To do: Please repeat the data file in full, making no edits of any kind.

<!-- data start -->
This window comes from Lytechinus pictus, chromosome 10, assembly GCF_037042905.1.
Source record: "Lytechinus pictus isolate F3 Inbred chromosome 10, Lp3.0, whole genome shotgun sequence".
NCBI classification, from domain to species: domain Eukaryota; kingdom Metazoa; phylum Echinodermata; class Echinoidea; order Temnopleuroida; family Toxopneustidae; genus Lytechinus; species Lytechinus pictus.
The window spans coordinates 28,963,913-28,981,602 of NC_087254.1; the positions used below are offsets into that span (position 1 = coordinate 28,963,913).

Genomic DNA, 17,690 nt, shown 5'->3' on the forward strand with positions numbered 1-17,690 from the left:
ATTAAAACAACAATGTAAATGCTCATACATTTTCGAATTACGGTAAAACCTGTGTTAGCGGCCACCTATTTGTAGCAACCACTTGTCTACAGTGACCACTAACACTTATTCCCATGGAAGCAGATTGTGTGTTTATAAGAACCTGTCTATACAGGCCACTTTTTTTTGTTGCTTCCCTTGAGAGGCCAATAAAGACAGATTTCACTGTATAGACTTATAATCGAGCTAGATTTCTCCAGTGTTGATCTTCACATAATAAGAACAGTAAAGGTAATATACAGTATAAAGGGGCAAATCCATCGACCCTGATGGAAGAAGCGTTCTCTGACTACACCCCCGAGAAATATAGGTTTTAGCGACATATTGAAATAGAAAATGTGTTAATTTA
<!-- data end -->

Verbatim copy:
This window comes from Lytechinus pictus, chromosome 10, assembly GCF_037042905.1.
Source record: "Lytechinus pictus isolate F3 Inbred chromosome 10, Lp3.0, whole genome shotgun sequence".
NCBI classification, from domain to species: domain Eukaryota; kingdom Metazoa; phylum Echinodermata; class Echinoidea; order Temnopleuroida; family Toxopneustidae; genus Lytechinus; species Lytechinus pictus.
The window spans coordinates 28,963,913-28,981,602 of NC_087254.1; the positions used below are offsets into that span (position 1 = coordinate 28,963,913).

Genomic DNA, 17,690 nt, shown 5'->3' on the forward strand with positions numbered 1-17,690 from the left:
ATTAAAACAACAATGTAAATGCTCATACATTTTCGAATTACGGTAAAACCTGTGTTAGCGGCCACCTATTTGTAGCAACCACTTGTCTACAGTGACCACTAACACTTATTCCCATGGAAGCAGATTGTGTGTTTATAAGAACCTGTCTATACAGGCCACTTTTTTTTGTTGCTTCCCTTGAGAGGCCAATAAAGACAGATTTCACTGTATAGACTTATAATCGAGCTAGATTTCTCCAGTGTTGATCTTCACATAATAAGAACAGTAAAGGTAATATACAGTATAAAGGGGCAAATCCATCGACCCTGATGGAAGAAGCGTTCTCTGACTACACCCCCGAGAAATATAGGTTTTAGCGACATATTGAAATAGAAAATGTGTTAATTTA